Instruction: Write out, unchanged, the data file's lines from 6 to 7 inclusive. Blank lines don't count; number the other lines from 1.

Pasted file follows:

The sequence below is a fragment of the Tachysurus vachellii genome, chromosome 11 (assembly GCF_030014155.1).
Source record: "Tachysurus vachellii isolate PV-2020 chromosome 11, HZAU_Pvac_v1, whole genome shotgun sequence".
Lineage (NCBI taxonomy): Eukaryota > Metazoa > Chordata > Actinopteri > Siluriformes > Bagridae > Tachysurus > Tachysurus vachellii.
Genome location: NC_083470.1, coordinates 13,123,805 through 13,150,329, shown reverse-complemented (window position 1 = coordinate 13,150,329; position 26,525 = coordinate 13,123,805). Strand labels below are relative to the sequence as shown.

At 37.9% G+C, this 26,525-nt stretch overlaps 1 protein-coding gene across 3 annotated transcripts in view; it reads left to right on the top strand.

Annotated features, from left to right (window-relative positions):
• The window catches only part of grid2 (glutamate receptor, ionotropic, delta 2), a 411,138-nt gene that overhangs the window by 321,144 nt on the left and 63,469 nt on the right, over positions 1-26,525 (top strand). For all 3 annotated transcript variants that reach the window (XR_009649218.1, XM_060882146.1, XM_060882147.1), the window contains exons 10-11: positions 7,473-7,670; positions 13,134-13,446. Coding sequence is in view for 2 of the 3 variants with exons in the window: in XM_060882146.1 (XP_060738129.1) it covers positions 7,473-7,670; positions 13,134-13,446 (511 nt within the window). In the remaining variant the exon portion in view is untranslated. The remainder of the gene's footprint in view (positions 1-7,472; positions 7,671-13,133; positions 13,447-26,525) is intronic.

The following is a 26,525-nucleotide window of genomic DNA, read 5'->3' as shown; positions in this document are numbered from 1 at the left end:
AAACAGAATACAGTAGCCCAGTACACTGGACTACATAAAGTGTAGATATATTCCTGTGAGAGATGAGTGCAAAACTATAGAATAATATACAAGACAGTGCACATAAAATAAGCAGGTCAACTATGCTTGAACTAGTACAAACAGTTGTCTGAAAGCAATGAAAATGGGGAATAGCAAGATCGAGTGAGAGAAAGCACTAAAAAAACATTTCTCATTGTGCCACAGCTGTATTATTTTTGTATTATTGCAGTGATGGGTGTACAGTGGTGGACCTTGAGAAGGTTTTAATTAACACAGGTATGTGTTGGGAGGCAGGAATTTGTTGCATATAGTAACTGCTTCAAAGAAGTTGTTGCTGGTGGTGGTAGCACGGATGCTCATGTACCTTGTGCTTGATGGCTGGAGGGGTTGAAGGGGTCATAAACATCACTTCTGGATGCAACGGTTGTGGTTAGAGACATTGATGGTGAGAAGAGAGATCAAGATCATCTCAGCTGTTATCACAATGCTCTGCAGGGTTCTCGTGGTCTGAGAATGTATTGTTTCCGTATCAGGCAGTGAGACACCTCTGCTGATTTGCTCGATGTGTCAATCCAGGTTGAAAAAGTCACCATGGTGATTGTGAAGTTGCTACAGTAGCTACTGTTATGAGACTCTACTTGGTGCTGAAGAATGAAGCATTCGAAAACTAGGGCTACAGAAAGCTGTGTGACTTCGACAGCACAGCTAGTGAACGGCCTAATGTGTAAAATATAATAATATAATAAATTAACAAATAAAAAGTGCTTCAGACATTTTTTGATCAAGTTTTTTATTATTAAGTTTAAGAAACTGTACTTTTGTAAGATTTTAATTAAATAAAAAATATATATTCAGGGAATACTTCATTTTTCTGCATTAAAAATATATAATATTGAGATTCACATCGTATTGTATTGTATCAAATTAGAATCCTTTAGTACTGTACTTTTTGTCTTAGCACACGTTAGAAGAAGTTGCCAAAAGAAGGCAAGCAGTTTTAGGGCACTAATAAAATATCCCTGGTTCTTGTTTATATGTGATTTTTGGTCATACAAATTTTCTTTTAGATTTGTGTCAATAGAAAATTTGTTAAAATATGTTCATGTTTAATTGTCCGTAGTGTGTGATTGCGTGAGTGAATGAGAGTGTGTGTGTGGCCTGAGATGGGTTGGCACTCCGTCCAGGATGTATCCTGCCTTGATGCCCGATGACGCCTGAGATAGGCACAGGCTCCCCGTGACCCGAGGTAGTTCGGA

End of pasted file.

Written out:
Annotated features, from left to right (window-relative positions):
• The window catches only part of grid2 (glutamate receptor, ionotropic, delta 2), a 411,138-nt gene that overhangs the window by 321,144 nt on the left and 63,469 nt on the right, over positions 1-26,525 (top strand). For all 3 annotated transcript variants that reach the window (XR_009649218.1, XM_060882146.1, XM_060882147.1), the window contains exons 10-11: positions 7,473-7,670; positions 13,134-13,446. Coding sequence is in view for 2 of the 3 variants with exons in the window: in XM_060882146.1 (XP_060738129.1) it covers positions 7,473-7,670; positions 13,134-13,446 (511 nt within the window). In the remaining variant the exon portion in view is untranslated. The remainder of the gene's footprint in view (positions 1-7,472; positions 7,671-13,133; positions 13,447-26,525) is intronic.